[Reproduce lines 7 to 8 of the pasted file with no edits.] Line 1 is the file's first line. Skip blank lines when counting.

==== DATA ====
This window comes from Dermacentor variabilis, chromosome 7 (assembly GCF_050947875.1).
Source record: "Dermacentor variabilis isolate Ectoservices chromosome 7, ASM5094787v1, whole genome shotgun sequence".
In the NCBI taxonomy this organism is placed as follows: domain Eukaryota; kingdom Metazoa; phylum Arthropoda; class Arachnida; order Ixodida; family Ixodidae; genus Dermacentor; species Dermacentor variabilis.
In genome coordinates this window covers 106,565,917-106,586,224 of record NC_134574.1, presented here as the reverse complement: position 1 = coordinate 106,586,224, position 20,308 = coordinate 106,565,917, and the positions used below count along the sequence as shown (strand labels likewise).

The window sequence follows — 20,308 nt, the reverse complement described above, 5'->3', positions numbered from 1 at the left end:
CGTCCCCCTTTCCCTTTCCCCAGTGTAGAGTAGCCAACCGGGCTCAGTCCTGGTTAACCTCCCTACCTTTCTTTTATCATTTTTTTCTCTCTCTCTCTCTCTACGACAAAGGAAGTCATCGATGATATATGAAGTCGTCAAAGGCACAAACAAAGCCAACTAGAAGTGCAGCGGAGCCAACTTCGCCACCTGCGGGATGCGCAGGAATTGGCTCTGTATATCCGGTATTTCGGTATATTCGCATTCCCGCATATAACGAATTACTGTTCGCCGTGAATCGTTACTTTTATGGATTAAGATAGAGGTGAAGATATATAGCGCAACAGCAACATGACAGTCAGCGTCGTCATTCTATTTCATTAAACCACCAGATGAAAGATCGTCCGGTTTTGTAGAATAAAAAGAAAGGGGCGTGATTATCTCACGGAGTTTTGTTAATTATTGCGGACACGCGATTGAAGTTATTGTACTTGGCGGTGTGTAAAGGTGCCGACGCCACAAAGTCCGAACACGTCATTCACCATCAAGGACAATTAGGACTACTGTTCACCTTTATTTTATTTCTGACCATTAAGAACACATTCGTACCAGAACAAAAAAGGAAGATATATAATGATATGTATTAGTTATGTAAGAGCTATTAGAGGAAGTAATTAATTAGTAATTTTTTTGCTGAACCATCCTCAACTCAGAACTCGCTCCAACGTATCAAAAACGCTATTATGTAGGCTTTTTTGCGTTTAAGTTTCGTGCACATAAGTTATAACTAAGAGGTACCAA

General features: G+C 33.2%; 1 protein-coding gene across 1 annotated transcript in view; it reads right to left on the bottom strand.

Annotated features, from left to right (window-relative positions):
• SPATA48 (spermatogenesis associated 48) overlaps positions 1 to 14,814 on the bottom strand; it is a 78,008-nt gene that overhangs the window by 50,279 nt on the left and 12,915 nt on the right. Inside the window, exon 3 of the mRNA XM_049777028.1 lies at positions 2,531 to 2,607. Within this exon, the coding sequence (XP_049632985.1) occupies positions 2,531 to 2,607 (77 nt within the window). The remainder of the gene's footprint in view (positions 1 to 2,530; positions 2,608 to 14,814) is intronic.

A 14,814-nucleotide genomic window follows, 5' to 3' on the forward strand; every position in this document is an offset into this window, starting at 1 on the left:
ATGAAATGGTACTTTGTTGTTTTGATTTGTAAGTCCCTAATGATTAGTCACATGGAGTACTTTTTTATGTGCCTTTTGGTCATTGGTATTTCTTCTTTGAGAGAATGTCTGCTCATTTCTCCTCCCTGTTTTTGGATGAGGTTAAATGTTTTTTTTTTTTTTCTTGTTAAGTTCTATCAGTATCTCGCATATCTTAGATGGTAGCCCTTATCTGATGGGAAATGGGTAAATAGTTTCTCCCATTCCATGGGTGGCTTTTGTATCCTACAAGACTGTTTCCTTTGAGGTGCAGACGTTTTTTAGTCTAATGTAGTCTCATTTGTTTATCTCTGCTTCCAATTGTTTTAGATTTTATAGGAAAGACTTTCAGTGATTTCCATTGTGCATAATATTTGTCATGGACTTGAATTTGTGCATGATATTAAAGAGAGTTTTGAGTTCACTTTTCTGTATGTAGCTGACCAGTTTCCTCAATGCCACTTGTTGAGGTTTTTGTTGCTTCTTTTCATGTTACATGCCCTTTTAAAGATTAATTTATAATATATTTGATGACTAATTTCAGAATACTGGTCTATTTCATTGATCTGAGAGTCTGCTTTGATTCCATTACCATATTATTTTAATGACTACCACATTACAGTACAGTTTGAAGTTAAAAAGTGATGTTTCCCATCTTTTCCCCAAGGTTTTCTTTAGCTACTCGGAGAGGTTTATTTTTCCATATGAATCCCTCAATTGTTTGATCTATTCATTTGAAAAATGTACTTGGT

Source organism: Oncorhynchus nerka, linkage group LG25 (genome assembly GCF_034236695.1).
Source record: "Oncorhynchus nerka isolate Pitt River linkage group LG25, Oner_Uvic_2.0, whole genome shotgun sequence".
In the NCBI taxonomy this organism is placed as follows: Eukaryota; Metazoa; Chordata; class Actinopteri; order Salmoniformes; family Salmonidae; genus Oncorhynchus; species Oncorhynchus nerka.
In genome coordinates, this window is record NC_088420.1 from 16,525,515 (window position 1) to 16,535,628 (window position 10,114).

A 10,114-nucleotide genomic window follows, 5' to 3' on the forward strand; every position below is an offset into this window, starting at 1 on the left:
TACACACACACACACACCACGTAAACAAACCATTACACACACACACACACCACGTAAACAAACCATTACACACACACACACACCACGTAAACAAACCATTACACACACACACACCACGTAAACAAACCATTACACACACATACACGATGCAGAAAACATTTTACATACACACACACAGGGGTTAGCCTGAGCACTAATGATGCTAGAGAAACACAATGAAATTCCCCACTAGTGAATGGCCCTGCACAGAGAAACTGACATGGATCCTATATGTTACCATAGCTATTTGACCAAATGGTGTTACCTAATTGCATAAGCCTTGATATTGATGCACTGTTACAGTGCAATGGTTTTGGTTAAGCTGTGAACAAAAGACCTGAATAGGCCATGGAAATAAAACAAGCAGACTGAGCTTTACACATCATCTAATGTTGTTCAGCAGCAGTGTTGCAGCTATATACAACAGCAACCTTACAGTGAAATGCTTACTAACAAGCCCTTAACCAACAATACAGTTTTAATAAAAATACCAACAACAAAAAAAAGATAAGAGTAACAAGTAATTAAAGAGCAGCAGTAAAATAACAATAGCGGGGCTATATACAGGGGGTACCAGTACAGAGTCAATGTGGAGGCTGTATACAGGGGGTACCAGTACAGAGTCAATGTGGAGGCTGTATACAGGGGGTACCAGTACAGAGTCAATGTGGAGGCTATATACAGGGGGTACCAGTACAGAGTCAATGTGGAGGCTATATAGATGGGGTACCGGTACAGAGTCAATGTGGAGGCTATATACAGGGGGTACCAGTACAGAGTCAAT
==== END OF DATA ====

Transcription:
General features: G+C 33.2%; 1 protein-coding gene across 1 annotated transcript in view; it reads right to left on the bottom strand.

Annotated features, from left to right (window-relative positions):